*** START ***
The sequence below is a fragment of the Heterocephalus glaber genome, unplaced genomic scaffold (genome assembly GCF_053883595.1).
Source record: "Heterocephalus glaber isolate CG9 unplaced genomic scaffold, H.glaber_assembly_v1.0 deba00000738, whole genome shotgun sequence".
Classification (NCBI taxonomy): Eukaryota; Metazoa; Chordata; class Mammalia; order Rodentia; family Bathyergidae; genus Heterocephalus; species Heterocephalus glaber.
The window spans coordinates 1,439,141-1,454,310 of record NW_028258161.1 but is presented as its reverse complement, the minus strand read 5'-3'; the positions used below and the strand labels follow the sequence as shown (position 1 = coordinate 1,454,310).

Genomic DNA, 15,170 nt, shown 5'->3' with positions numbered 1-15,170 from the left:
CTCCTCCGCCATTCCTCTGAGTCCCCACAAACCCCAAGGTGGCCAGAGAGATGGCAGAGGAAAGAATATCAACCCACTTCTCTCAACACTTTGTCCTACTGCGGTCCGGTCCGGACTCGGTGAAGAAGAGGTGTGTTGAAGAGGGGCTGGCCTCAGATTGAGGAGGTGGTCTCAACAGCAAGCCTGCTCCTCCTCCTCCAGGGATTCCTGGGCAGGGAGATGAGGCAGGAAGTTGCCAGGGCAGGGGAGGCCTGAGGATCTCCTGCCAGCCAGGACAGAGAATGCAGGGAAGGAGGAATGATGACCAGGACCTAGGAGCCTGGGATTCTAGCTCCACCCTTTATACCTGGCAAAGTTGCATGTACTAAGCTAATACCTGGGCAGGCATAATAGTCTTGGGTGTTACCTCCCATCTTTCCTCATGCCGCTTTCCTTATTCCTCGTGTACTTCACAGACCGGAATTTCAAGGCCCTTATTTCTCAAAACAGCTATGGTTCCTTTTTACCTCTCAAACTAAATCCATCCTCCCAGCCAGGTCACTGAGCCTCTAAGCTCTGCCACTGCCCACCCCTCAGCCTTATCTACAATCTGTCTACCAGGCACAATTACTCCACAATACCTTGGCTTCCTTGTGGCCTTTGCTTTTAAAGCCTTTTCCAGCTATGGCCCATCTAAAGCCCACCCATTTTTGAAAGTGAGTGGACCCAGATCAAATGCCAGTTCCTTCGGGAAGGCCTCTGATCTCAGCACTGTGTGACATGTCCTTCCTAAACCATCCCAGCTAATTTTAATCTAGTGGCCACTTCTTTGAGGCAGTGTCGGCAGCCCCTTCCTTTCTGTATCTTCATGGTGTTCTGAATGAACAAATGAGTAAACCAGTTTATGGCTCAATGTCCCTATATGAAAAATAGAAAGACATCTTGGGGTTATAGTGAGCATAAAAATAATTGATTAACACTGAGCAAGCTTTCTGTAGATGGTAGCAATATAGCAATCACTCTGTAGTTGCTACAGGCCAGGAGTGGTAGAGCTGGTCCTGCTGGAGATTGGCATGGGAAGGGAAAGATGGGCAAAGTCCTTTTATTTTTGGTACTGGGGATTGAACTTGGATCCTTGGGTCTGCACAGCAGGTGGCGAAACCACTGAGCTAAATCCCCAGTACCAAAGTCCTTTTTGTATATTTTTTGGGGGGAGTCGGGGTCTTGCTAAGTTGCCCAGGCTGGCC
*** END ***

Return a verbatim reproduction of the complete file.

The sequence below is a fragment of the Heterocephalus glaber genome, unplaced genomic scaffold (genome assembly GCF_053883595.1).
Source record: "Heterocephalus glaber isolate CG9 unplaced genomic scaffold, H.glaber_assembly_v1.0 deba00000738, whole genome shotgun sequence".
Classification (NCBI taxonomy): Eukaryota; Metazoa; Chordata; class Mammalia; order Rodentia; family Bathyergidae; genus Heterocephalus; species Heterocephalus glaber.
The window spans coordinates 1,439,141-1,454,310 of record NW_028258161.1 but is presented as its reverse complement, the minus strand read 5'-3'; the positions used below and the strand labels follow the sequence as shown (position 1 = coordinate 1,454,310).

Genomic DNA, 15,170 nt, shown 5'->3' with positions numbered 1-15,170 from the left:
CTCCTCCGCCATTCCTCTGAGTCCCCACAAACCCCAAGGTGGCCAGAGAGATGGCAGAGGAAAGAATATCAACCCACTTCTCTCAACACTTTGTCCTACTGCGGTCCGGTCCGGACTCGGTGAAGAAGAGGTGTGTTGAAGAGGGGCTGGCCTCAGATTGAGGAGGTGGTCTCAACAGCAAGCCTGCTCCTCCTCCTCCAGGGATTCCTGGGCAGGGAGATGAGGCAGGAAGTTGCCAGGGCAGGGGAGGCCTGAGGATCTCCTGCCAGCCAGGACAGAGAATGCAGGGAAGGAGGAATGATGACCAGGACCTAGGAGCCTGGGATTCTAGCTCCACCCTTTATACCTGGCAAAGTTGCATGTACTAAGCTAATACCTGGGCAGGCATAATAGTCTTGGGTGTTACCTCCCATCTTTCCTCATGCCGCTTTCCTTATTCCTCGTGTACTTCACAGACCGGAATTTCAAGGCCCTTATTTCTCAAAACAGCTATGGTTCCTTTTTACCTCTCAAACTAAATCCATCCTCCCAGCCAGGTCACTGAGCCTCTAAGCTCTGCCACTGCCCACCCCTCAGCCTTATCTACAATCTGTCTACCAGGCACAATTACTCCACAATACCTTGGCTTCCTTGTGGCCTTTGCTTTTAAAGCCTTTTCCAGCTATGGCCCATCTAAAGCCCACCCATTTTTGAAAGTGAGTGGACCCAGATCAAATGCCAGTTCCTTCGGGAAGGCCTCTGATCTCAGCACTGTGTGACATGTCCTTCCTAAACCATCCCAGCTAATTTTAATCTAGTGGCCACTTCTTTGAGGCAGTGTCGGCAGCCCCTTCCTTTCTGTATCTTCATGGTGTTCTGAATGAACAAATGAGTAAACCAGTTTATGGCTCAATGTCCCTATATGAAAAATAGAAAGACATCTTGGGGTTATAGTGAGCATAAAAATAATTGATTAACACTGAGCAAGCTTTCTGTAGATGGTAGCAATATAGCAATCACTCTGTAGTTGCTACAGGCCAGGAGTGGTAGAGCTGGTCCTGCTGGAGATTGGCATGGGAAGGGAAAGATGGGCAAAGTCCTTTTATTTTTGGTACTGGGGATTGAACTTGGATCCTTGGGTCTGCACAGCAGGTGGCGAAACCACTGAGCTAAATCCCCAGTACCAAAGTCCTTTTTGTATATTTTTTGGGGGGAGTCGGGGTCTTGCTAAGTTGCCCAGGCTGGCC